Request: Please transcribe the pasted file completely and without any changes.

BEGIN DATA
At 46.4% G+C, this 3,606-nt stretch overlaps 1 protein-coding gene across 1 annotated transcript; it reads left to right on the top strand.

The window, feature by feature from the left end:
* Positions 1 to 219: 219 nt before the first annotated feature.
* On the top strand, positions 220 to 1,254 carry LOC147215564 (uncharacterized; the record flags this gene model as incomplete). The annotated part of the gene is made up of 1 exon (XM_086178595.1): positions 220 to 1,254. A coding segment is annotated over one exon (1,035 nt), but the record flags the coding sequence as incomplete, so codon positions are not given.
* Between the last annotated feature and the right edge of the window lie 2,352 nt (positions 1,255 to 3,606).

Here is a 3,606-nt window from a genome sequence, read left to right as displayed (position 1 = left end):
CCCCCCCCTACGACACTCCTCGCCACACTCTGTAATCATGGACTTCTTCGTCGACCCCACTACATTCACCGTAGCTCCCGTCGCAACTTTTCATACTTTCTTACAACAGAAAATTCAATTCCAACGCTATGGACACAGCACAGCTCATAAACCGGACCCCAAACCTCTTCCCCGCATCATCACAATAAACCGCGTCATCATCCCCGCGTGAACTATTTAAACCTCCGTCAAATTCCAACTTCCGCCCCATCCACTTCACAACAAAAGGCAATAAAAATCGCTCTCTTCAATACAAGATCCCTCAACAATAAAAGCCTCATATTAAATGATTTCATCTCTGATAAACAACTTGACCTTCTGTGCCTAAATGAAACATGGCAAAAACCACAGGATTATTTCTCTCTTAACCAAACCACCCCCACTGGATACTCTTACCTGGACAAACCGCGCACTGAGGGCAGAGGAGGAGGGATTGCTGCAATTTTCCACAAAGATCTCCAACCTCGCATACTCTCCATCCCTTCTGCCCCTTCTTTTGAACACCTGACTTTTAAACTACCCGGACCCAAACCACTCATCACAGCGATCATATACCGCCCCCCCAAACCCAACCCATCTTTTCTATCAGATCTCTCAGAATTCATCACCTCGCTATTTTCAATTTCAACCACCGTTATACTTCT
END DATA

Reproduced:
At 46.4% G+C, this 3,606-nt stretch overlaps 1 protein-coding gene across 1 annotated transcript; it reads left to right on the top strand.

The window, feature by feature from the left end:
* Positions 1 to 219: 219 nt before the first annotated feature.
* On the top strand, positions 220 to 1,254 carry LOC147215564 (uncharacterized; the record flags this gene model as incomplete). The annotated part of the gene is made up of 1 exon (XM_086178595.1): positions 220 to 1,254. A coding segment is annotated over one exon (1,035 nt), but the record flags the coding sequence as incomplete, so codon positions are not given.
* Between the last annotated feature and the right edge of the window lie 2,352 nt (positions 1,255 to 3,606).

Here is a 3,606-nt window from a genome sequence, read left to right as displayed (position 1 = left end):
CCCCCCCCTACGACACTCCTCGCCACACTCTGTAATCATGGACTTCTTCGTCGACCCCACTACATTCACCGTAGCTCCCGTCGCAACTTTTCATACTTTCTTACAACAGAAAATTCAATTCCAACGCTATGGACACAGCACAGCTCATAAACCGGACCCCAAACCTCTTCCCCGCATCATCACAATAAACCGCGTCATCATCCCCGCGTGAACTATTTAAACCTCCGTCAAATTCCAACTTCCGCCCCATCCACTTCACAACAAAAGGCAATAAAAATCGCTCTCTTCAATACAAGATCCCTCAACAATAAAAGCCTCATATTAAATGATTTCATCTCTGATAAACAACTTGACCTTCTGTGCCTAAATGAAACATGGCAAAAACCACAGGATTATTTCTCTCTTAACCAAACCACCCCCACTGGATACTCTTACCTGGACAAACCGCGCACTGAGGGCAGAGGAGGAGGGATTGCTGCAATTTTCCACAAAGATCTCCAACCTCGCATACTCTCCATCCCTTCTGCCCCTTCTTTTGAACACCTGACTTTTAAACTACCCGGACCCAAACCACTCATCACAGCGATCATATACCGCCCCCCCAAACCCAACCCATCTTTTCTATCAGATCTCTCAGAATTCATCACCTCGCTATTTTCAATTTCAACCACCGTTATACTTCT